v25-4 What makes a neighborhood a neighborhood?

Vol. XXV No. 4 - WINTER 2014

By: Kathy Gemperle

Professor Ann Durkin Keating addressed the Edgewater Historical Society meeting at the Broadway
Armory on October 18, 2014 as the Wyman lecturer by posing this question. She stated a definition of a neighborhood as the basic building blocks of a city where my daily needs are met. She also explained that the line between the city and a suburb is fluid because suburbs also have neighborhoods.

In speaking of the Edgewater neighborhood as community area #77, she explained that the community designation of 75 areas was done by the University of Chicago in the 1920s, but that Edgewater pressured the City to designate Edgewater as Community area #77. She mentioned that neighborhoods are more about the centers of activity, but that governments like lines and definitions.

Her talk then reached back to 1830, and the two events which set up Chicago to become valued real estate and not simply land – the Blackhawk war and its resolution, and the beginning of the construction of a canal to connect Lake Michigan to the Mississippi watershed. This canal would provide the means to transport goods in the future. In this period, settlements were often connected to water. In 1848, all this changed when the railroads connected Chicago to the hinterland and provided transportation for farm raised products. The first train through Edgewater came in 1855. By 1860, there were 12 trunk lines connecting to Chicago. After the rail connections came the industrial towns like Pullman. Also connected by the rail lines were towns around amusement parks and cemeteries like Niles and Rosehill. In this time period, a person would live in a community but be connected by rail to another place to work. The introduction of the automobile in the early part of the 20th century, and then the interstate highway system later in the 1950s, changed the dependence on rail lines. She then introduced the study that she did of the Norwood Park area in six points in its history.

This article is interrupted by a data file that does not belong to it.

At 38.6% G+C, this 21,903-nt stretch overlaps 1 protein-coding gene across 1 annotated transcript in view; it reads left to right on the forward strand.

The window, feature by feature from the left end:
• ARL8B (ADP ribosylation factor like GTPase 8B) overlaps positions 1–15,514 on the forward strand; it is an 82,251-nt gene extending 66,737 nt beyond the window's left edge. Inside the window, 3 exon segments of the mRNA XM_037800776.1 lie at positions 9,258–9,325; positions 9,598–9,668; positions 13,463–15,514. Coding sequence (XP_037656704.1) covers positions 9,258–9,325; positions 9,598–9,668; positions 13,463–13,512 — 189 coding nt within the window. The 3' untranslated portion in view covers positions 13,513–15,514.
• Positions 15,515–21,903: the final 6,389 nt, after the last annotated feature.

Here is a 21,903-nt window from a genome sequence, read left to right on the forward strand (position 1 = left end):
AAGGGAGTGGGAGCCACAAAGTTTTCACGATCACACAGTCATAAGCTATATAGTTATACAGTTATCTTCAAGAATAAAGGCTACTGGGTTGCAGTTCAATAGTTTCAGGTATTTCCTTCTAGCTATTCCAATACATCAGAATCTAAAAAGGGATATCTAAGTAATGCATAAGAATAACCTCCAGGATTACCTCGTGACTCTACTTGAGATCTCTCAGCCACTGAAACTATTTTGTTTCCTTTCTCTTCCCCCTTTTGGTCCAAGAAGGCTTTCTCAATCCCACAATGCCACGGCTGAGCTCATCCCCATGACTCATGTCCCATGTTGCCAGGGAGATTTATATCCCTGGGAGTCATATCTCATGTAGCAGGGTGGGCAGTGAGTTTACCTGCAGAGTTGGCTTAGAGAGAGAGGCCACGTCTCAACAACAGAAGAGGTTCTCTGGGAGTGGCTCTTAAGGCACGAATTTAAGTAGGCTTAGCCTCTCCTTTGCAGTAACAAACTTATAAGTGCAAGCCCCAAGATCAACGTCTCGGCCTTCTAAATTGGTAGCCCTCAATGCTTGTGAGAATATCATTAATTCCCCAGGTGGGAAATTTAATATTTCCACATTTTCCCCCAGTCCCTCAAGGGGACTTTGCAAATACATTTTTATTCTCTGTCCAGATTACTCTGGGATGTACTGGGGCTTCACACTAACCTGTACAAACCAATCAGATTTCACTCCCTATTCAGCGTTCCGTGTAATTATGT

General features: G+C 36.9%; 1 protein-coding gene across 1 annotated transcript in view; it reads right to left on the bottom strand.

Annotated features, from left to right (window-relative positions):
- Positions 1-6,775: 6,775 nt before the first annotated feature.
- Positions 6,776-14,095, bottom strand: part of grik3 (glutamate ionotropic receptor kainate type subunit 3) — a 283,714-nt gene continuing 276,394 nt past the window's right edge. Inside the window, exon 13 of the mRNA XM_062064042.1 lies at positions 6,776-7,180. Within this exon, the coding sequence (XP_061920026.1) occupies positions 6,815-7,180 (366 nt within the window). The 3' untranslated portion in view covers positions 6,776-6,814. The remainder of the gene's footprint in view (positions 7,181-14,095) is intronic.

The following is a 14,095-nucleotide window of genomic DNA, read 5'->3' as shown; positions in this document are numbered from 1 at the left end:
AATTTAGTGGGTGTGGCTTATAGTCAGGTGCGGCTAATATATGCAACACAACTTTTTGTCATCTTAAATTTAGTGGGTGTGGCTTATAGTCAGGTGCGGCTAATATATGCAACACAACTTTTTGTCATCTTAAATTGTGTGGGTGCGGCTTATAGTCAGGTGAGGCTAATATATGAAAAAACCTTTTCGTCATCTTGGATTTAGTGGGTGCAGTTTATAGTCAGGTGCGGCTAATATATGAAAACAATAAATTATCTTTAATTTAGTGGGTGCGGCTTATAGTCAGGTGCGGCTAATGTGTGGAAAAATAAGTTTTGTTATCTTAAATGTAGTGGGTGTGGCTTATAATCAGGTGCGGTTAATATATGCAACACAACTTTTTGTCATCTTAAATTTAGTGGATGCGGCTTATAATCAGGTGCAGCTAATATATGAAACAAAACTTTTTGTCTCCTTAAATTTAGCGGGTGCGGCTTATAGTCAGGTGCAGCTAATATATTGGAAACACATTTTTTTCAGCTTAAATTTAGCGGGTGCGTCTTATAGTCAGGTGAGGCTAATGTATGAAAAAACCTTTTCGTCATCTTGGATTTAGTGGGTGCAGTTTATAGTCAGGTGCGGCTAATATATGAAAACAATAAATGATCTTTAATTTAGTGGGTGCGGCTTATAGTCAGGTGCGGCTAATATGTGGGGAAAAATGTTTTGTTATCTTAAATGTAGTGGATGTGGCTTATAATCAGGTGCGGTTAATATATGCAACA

The last question to address in discussing neighborhood is “who lives in a neighborhood?” A slide with information on Chicago in 1910 showed that 3/4 of the population was born outside the country or were children of immigrants. This was a change from 1850, when 1/3 of the population was foreign born (German, Swedish, Irish and United Kingdom). In 1910, the largest group was still German. In 1900, 1% of the population in Chicago was African American. Over the next 20 years this changed with the great migration from the south.

Changes to immigration quotas in 1960 brought to Chicago a large number of Mexicans and, in that period, the nature of the Edgewater population changed quite a bit. How the various forces acted in a community from within and from the outside can explain how Edgewater looks today. Since most of the data comes from the census, it was noted that the census categories changed over the 20th century, and that people are free to identify themselves by a category. This identification of the population can be by race, national origin or language. Many questions and comments were added by audience members in the last few minutes of the talk, and a suggestion was made that Prof Keating return next year after the opening of the Edgewater Immigration exhibit.